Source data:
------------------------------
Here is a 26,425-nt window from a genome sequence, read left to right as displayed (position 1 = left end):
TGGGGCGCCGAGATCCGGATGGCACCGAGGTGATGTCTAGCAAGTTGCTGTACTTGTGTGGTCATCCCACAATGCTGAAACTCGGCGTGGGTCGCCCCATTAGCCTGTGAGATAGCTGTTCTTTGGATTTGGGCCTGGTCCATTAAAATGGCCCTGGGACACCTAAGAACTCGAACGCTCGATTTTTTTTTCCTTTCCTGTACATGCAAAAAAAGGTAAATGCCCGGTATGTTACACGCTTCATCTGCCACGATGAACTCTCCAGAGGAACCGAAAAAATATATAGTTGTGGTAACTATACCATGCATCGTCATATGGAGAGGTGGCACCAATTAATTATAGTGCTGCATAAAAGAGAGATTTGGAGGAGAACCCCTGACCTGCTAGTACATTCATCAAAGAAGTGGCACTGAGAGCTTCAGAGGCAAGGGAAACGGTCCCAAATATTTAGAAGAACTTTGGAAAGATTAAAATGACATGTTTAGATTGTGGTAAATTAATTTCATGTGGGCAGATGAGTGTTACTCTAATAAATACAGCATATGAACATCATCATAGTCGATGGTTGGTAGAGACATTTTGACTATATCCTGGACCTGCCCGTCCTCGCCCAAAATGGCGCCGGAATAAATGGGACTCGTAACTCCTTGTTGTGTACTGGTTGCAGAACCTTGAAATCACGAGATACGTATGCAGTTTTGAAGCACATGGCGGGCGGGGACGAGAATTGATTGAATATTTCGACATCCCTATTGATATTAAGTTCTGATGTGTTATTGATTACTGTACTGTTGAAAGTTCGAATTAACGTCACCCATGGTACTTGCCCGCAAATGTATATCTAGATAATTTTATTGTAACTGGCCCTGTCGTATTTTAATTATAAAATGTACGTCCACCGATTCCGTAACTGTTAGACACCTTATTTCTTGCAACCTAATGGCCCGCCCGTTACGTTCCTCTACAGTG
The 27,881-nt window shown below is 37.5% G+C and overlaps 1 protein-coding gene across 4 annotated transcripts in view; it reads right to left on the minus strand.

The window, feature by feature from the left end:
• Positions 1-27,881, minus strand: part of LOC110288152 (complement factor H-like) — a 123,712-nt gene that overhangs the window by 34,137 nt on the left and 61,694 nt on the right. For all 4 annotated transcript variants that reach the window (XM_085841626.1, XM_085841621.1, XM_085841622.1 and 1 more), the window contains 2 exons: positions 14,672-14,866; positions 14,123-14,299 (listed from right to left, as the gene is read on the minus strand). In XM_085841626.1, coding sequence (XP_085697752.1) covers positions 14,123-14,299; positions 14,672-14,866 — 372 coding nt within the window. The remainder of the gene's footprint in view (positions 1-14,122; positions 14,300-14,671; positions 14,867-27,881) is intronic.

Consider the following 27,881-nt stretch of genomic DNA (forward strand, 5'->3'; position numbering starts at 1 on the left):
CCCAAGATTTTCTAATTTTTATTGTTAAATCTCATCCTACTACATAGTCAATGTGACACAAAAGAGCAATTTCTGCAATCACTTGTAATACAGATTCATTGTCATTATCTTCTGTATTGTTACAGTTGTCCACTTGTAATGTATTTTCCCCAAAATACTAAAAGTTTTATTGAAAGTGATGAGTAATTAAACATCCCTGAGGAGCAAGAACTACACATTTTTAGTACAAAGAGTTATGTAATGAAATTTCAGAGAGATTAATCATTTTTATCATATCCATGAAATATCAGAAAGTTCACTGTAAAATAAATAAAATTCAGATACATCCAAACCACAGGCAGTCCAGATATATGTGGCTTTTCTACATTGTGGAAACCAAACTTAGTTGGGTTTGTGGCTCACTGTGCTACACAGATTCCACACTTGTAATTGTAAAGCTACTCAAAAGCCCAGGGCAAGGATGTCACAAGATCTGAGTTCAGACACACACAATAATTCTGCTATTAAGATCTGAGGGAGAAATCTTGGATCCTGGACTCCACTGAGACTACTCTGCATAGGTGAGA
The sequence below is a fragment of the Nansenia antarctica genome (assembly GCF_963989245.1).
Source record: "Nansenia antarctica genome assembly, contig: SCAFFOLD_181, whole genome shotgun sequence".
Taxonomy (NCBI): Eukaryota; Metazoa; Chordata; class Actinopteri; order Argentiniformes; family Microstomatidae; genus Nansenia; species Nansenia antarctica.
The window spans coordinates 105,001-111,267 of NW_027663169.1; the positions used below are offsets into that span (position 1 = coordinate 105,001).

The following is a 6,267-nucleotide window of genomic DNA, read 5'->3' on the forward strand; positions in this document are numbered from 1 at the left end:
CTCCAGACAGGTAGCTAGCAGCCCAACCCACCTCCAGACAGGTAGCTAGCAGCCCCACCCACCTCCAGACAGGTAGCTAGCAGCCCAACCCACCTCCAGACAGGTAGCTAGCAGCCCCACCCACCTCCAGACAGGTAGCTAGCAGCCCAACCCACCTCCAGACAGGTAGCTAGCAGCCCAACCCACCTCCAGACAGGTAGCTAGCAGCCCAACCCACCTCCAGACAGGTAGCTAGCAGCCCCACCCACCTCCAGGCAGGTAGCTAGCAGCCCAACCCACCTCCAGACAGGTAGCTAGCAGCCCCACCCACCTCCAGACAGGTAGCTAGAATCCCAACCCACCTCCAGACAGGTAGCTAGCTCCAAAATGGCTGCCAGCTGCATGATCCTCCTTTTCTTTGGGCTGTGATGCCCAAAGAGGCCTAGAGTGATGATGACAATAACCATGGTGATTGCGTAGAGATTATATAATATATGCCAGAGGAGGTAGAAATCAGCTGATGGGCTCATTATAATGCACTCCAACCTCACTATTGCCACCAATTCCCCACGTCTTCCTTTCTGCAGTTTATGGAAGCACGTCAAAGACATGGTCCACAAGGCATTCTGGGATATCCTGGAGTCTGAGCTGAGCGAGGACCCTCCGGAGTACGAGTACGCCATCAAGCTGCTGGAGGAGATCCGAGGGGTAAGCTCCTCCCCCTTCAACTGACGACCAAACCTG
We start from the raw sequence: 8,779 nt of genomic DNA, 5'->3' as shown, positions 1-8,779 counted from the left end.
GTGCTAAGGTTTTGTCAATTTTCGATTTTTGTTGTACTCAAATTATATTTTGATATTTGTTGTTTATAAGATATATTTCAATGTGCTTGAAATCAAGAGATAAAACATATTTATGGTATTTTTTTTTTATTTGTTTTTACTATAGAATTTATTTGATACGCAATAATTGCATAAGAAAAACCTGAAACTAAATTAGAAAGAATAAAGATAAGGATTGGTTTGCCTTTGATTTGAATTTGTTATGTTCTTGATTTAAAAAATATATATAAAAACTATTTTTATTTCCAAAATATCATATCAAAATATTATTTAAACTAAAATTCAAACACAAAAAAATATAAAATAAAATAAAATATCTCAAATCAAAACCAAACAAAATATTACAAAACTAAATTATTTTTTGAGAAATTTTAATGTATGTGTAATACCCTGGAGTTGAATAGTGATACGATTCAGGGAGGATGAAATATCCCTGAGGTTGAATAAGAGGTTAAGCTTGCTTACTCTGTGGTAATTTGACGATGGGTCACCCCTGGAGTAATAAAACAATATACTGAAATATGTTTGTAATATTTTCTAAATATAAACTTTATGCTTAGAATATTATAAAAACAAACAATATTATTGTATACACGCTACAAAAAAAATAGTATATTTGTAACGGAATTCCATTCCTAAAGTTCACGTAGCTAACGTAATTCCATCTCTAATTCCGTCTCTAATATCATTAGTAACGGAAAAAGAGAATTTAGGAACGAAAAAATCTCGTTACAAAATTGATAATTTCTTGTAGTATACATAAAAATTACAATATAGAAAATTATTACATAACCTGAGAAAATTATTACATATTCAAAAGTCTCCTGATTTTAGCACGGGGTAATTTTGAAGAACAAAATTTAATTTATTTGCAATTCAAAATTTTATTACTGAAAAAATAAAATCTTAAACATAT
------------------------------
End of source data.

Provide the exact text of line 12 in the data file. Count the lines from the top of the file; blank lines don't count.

The following is a 6,267-nucleotide window of genomic DNA, read 5'->3' on the forward strand; positions in this document are numbered from 1 at the left end: